More than seven decades after the Battle of Stalingrad, a mysterious nerve-gas created by Joseph Stalin unleashes an undead wave of terror through the streets of modern-day Bulgaria. World War II was raging across Europe when Stalin created a top-secret biochemical weapon that could decimate his enemies. Later, when the smoke cleared over Stalingrad, the powerful nerve gas was nowhere to be found. Flash forward over 70 years, and there’s a strange wind blowing through the streets of Bulgaria. Corpses are climbing out of their graves, and the streets have been overrun by flesh-eating mutants. Though it’s too late to contain the infection, US Special Forces Captain John McGahey (Paul Logan) and NATO Dr. Ana Bennett (Manal El-Feitury) are determined to escape the country alive. But they better be fast, because now the entire country is on Code Red, and it won’t be long until the bombs start to fall
My initial impression when I got this film to review that it would be the standard run-of-the-mill zombie film, with poor acting and low budget. That sort of thing is in my wheelhouse, so I wanted to check it out. However, I was really blown away by this film. The opening sequences are shot to be during WWII during the battle of Stalingrad. The film work on this was beautiful. The photography really captured the look and feel of battle. The costumes and gore where phenomenal. Being a small-budget film, the filmmakers chose wisely where to spend the budget, because off the bat, I was hooked.
The rest of the film is set in modern day Bulgaria. The biochemical weapon has resurfaced and US Special Forces John McGahey and NATO doctor Ana Bennet must escape the infected zone. The latter half of the film didn’t hold up as well as the opening WWII sequences, but by this point, it didn’t matter much because I was already caught up in the film. Why do I say this? In the latter half, the story has to be a bit more dialogue driven in order to advance the story. In this, the acting was very good for a small budget horror film, but wasn’t in the same league as an American Hustle. Some of the performances were much better than others, so scene by scene you had variations in acting quality. But again, the locations and action scenes spoke for themselves and are clearly the stronghold of Code Red. Also, I wouldn’t classify this film as a zombie movie, per se, but rather more in the class of a 28 Days Later. And much to the dismay of George A. Romero, the zombies in Code Red run fast.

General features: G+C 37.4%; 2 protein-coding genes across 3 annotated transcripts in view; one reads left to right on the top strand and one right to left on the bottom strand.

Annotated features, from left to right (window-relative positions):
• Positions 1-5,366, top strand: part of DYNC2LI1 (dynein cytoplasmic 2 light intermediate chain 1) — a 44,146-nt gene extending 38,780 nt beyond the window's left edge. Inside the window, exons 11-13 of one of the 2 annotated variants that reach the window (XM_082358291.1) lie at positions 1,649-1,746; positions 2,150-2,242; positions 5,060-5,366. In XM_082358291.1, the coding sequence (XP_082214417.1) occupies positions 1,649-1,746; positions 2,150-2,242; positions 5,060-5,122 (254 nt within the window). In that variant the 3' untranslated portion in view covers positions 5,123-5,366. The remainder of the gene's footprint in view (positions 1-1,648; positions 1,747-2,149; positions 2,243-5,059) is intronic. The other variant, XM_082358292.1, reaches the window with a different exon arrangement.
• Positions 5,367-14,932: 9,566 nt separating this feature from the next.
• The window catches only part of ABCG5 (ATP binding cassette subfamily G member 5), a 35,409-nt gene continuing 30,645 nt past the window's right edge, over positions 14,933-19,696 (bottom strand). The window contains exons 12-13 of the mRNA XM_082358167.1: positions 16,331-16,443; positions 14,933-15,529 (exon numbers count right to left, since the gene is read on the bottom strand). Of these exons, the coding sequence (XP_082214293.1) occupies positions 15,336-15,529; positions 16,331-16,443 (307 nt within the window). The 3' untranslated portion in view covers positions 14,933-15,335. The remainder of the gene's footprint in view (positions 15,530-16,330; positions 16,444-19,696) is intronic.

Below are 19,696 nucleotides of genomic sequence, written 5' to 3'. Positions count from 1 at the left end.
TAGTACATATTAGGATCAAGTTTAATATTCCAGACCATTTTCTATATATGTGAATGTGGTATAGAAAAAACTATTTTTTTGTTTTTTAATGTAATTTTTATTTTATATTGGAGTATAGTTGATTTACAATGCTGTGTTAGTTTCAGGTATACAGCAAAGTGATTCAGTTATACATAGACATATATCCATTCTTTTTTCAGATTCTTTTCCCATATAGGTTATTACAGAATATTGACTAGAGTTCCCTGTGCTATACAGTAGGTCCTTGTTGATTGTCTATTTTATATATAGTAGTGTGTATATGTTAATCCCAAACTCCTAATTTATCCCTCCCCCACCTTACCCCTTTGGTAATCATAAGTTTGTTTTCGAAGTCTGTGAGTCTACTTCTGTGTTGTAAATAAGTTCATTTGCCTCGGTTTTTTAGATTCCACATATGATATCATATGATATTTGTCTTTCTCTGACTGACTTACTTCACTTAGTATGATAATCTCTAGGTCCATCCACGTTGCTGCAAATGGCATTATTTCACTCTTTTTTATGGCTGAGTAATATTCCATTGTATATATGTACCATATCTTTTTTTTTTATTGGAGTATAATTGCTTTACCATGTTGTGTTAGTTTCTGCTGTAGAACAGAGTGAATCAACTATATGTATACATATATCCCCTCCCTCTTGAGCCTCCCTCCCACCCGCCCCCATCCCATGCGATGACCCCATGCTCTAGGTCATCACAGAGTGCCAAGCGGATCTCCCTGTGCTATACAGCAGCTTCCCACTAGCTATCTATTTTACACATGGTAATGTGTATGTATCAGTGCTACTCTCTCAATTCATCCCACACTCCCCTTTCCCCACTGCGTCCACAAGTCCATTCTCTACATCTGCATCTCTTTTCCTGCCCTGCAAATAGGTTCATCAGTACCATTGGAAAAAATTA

All in all, this was a more than solid film. The film violence was gory and over the top (necessary for any good small budget horror film). There were plenty of jump scares and squeeze your armrest moments. The film was shot extremely well, with beautiful camera work. The locations were amazing. The special effects were great for a small budget feature. The acting was pretty decent. And the movie had a good balance of taking itself seriously, but also not too seriously by putting just enough over the top stuff in it. I’ve seen a ton of zombie and horror flicks over the years and most let you down in one way or another. Code Red was a definite cut above. So don’t go in there expecting Syfy Channel crap. The WWII scenes alone could stand up with any zombie or horror film in recent memory.
This is a definite movie to check out.
The Making of Code Red (11:30) – Not quite a Making of, more of a Q&A with each of the three main characters in one-on-one sessions
WW2 Uncut (12:39) – The Battle of Stalingrad at the beginning of the movie with some extra footage and unfinished shots giving you a look at the green screen work
Behind the Scenes and Outtakes
Aunt Koina (3:10) – Multiple takes and camera angles showing how a scene comes together
John Is Attacked By Zombies (2:42) – Multiple takes and camera angles showing how a scene comes together
Vlad’s Rehearsal (:40) – Scene rehearsal
Title: Code Red
Release Date: February 4, 2014
Studio: Entertainment One
Original MSRP: $19.98
Number of Discs: 1
MPAA Rating: NR